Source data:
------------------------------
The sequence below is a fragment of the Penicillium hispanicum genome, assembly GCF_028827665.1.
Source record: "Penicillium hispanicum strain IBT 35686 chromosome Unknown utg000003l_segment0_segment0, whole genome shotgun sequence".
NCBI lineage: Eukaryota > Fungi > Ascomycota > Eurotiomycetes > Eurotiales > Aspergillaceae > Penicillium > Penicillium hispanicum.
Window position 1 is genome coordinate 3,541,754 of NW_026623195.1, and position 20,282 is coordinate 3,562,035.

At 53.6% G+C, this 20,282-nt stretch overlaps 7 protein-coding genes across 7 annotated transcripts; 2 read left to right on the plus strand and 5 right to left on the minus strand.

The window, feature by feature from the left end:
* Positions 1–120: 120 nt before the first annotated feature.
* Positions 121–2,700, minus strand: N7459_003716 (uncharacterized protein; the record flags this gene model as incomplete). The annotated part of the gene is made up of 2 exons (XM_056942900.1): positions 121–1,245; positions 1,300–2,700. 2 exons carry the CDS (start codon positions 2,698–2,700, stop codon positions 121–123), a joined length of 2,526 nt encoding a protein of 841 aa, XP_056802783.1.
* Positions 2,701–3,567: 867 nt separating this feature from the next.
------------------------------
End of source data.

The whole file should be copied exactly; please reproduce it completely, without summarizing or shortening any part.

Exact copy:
The sequence below is a fragment of the Penicillium hispanicum genome, assembly GCF_028827665.1.
Source record: "Penicillium hispanicum strain IBT 35686 chromosome Unknown utg000003l_segment0_segment0, whole genome shotgun sequence".
NCBI lineage: Eukaryota > Fungi > Ascomycota > Eurotiomycetes > Eurotiales > Aspergillaceae > Penicillium > Penicillium hispanicum.
Window position 1 is genome coordinate 3,541,754 of NW_026623195.1, and position 20,282 is coordinate 3,562,035.

At 53.6% G+C, this 20,282-nt stretch overlaps 7 protein-coding genes across 7 annotated transcripts; 2 read left to right on the plus strand and 5 right to left on the minus strand.

The window, feature by feature from the left end:
* Positions 1–120: 120 nt before the first annotated feature.
* Positions 121–2,700, minus strand: N7459_003716 (uncharacterized protein; the record flags this gene model as incomplete). The annotated part of the gene is made up of 2 exons (XM_056942900.1): positions 121–1,245; positions 1,300–2,700. 2 exons carry the CDS (start codon positions 2,698–2,700, stop codon positions 121–123), a joined length of 2,526 nt encoding a protein of 841 aa, XP_056802783.1.
* Positions 2,701–3,567: 867 nt separating this feature from the next.